Sunday, September 4, 2011

Math/Science Notebooking: Part 3

Part 3 of this series is about interactive activities. I always try to add activities to my math journals that students can interact with, such as trading cards, flash cards, or a simple game. I've shown these pictures before, but here are some examples:

There are some fraction/decimal flash cards in the model card pocket. The cards have a picture of tenths or hundredths and the number for it in fraction and decimal form (written by the student).

Though I glued mine down, these trading cards can easily be placed into a pocket for practice later.

A few months ago, a friend and I created expanded form cards as part of a place value unit we were working on. I used them this past week in my classroom and my students loved them, to say the least! They were so totally fascinated when they realized that the cards stacked. They are pictured below. You can pick up your copy from my Teacher's Notebook store!!

And, as always, the first 3 people to comment will receive a free copy of these cards. :D


  1. BEST resource I've used this year!! Thanks! :)

  2. I'd love a copy of the cards. I am using your place value kit and the kids find it much better than simply writing things in the notebook! Parents are liking it too.


  3. I'd like a copy of the cards!


  4. Am I one of the first three? I'd love to have this!

  5. Ah! Number 4 (I'm the nospamplease guy)! If the first commenter didn't leave their e-mail, does that count? :)

    Even if it does, I just want to say again how much I love your notebooking idea. Very creative and certainly beneficial for the kids, I'm sure.

  6. sorry about not leaving an's this was my 1st comment, my bad.

  7. Bummed I was not in the top 3 :( Just walked in from church, and was blog hopping until lunch was ready. Great ideas as always! We are working on Place Value at the moment as well.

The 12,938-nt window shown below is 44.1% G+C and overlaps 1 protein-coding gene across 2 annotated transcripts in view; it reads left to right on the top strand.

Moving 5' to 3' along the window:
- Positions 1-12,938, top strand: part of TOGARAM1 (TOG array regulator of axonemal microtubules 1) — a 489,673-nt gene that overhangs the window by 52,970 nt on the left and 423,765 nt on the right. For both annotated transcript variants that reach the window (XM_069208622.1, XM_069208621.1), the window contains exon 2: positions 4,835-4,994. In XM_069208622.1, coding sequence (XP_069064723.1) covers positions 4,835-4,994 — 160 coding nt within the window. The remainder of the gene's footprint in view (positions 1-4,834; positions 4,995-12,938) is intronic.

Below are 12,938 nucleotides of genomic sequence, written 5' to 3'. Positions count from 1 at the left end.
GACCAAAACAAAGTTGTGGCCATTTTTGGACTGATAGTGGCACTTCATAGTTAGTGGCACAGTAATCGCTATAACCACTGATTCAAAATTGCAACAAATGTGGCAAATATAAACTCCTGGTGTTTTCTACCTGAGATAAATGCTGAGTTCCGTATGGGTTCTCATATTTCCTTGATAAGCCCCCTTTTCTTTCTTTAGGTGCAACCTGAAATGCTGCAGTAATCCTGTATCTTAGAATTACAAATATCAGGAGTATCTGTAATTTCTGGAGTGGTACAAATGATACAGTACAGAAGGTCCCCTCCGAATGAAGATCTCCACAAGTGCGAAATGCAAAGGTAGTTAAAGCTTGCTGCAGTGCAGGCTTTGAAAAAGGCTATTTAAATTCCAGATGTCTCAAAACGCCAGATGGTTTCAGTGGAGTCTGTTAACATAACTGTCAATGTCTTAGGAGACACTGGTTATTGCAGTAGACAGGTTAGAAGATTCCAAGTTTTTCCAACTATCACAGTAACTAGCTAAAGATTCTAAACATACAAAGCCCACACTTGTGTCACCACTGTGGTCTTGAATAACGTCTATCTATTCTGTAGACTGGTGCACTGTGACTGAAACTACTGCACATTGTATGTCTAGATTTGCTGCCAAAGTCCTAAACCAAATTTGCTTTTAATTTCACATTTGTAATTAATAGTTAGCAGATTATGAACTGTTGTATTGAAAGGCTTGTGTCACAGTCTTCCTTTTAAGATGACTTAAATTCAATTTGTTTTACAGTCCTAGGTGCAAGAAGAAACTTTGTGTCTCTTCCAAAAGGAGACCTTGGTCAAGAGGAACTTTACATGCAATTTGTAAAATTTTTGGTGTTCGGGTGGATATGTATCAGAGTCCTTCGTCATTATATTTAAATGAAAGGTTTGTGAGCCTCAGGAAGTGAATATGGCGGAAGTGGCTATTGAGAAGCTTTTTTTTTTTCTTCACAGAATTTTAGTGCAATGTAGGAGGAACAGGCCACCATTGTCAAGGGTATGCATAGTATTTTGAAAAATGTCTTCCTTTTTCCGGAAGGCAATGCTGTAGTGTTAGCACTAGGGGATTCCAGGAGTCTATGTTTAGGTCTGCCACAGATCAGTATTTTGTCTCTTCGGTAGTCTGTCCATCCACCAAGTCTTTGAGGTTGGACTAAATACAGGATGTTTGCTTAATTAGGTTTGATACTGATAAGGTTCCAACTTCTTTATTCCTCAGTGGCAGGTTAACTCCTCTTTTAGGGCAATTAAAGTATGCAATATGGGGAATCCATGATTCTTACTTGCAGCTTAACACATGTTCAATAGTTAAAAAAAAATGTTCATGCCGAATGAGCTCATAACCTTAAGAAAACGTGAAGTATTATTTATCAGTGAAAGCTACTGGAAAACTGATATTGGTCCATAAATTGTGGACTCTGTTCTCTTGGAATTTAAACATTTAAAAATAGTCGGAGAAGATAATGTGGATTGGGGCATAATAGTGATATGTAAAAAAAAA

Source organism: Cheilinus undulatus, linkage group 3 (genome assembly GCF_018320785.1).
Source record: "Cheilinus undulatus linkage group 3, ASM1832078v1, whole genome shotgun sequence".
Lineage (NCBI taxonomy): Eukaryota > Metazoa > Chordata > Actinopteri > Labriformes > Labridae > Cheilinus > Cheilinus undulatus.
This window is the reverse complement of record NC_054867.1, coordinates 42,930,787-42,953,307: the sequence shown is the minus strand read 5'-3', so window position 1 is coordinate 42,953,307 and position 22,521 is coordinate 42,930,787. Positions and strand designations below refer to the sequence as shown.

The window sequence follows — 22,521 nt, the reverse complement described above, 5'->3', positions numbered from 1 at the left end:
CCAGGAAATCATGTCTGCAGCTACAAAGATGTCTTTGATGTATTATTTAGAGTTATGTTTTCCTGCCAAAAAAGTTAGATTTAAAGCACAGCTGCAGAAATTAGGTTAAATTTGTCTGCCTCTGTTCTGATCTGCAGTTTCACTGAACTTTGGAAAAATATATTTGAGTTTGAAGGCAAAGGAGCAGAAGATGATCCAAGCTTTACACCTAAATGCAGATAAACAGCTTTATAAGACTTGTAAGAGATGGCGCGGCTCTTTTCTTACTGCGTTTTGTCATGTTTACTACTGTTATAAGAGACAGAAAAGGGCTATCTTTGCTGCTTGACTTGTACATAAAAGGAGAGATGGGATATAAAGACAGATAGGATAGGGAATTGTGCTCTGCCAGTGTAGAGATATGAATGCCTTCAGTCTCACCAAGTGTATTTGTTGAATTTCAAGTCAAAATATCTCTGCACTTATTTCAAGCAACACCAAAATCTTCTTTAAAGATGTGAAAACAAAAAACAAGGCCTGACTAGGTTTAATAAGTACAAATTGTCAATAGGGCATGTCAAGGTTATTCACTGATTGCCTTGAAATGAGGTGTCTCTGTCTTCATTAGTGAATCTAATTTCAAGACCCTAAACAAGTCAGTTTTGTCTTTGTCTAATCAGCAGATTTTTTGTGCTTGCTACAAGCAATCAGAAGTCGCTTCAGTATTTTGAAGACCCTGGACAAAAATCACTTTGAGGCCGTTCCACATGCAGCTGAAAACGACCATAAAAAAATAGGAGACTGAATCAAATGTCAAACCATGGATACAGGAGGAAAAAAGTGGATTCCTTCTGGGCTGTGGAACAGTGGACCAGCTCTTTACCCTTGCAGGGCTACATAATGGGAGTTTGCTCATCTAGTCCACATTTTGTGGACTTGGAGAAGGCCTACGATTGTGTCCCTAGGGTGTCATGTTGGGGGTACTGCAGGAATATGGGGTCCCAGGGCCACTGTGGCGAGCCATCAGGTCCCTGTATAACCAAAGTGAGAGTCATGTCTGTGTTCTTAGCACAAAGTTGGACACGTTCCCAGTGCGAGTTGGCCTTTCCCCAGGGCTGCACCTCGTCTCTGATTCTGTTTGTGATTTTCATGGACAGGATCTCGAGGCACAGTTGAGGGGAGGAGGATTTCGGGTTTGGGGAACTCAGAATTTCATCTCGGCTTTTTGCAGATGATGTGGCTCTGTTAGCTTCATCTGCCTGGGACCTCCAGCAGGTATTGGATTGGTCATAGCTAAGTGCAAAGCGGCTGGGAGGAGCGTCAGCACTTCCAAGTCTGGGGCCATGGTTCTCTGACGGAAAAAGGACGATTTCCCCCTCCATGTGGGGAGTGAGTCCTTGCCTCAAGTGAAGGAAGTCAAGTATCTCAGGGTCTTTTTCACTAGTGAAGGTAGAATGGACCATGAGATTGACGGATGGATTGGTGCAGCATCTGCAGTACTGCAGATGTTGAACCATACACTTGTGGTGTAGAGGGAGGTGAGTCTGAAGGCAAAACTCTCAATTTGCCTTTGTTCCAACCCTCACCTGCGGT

8. I was noticing in the 1st picture that you have a "Three things to remember" on the right side of the page. #1 is SOOO TRUE. "Do not pick the fraction based on the value of the denominator" (I'm assuming). Most of my students will understand that concept after some exploration.. but I still have the select few that are stubborn and ALWAYS big the bigger denominator as the bigger fraction.. it kills me. Any suggestions?

    PS I am glad to know my students aren't the only ones that need to be reminded of this :)

    Teaching 4th

  9. Darn! I am not the first 3, again! I love this idea. I am doing place value with my 3rd grades. I am starting Math Journals on Tuesday. We had such a crazy start to the year that I just haven't gotten to it yet.

  10. I love your place value notebook sets. I purchased the first one last night. If you feel generous and still emailing copies..... I would LOVE this set, too.

  11. You have really inspired me to do Math notebooks and I love your ideas! You rock!

  12. You are one my favorite must-read blogs. I present you with a Top 10 award. Thank you for all the wonderful ideas and inspiratoin ~Amanda @ The Teaching Thief
    My Top 10 Awards
    Grab Your Button Here

  13. I nominated you as one of my Top Ten Blogs!! Go here to check out my post-
    Thinking of Teaching
    And then go here to get your award button.
    Top Ten Blogger Award

    Thanks for all the wonderful blogging and idea sharing. I love visiting your blog every chance I get!

  14. This comment has been removed by the author.

  15. Ugg! I just realized I gave my old email address (comment 2). I'd still love a copy of this if you'd like to email it again. Sorry!

    I apparently can't type tonight either, deleted the above post due to a typo.

  16. Thanks for sharing. I can't wait to be teaching all subjects again so I can incorporate the notebooks.

  17. Thank you so much for creating and sharing this!! I love this! My 4th grade team is implementing this and we are having so much fun planning and working on this for the kids. In our discussions, we had one question about the place value. Why do you say "period" after saying, for example, "three thousand?" I have some very literal kids who already put a period between the numbers when doing expanded notation (where they got that I have not a clue) and we haven't introduced this. We were just wondering how you teach this.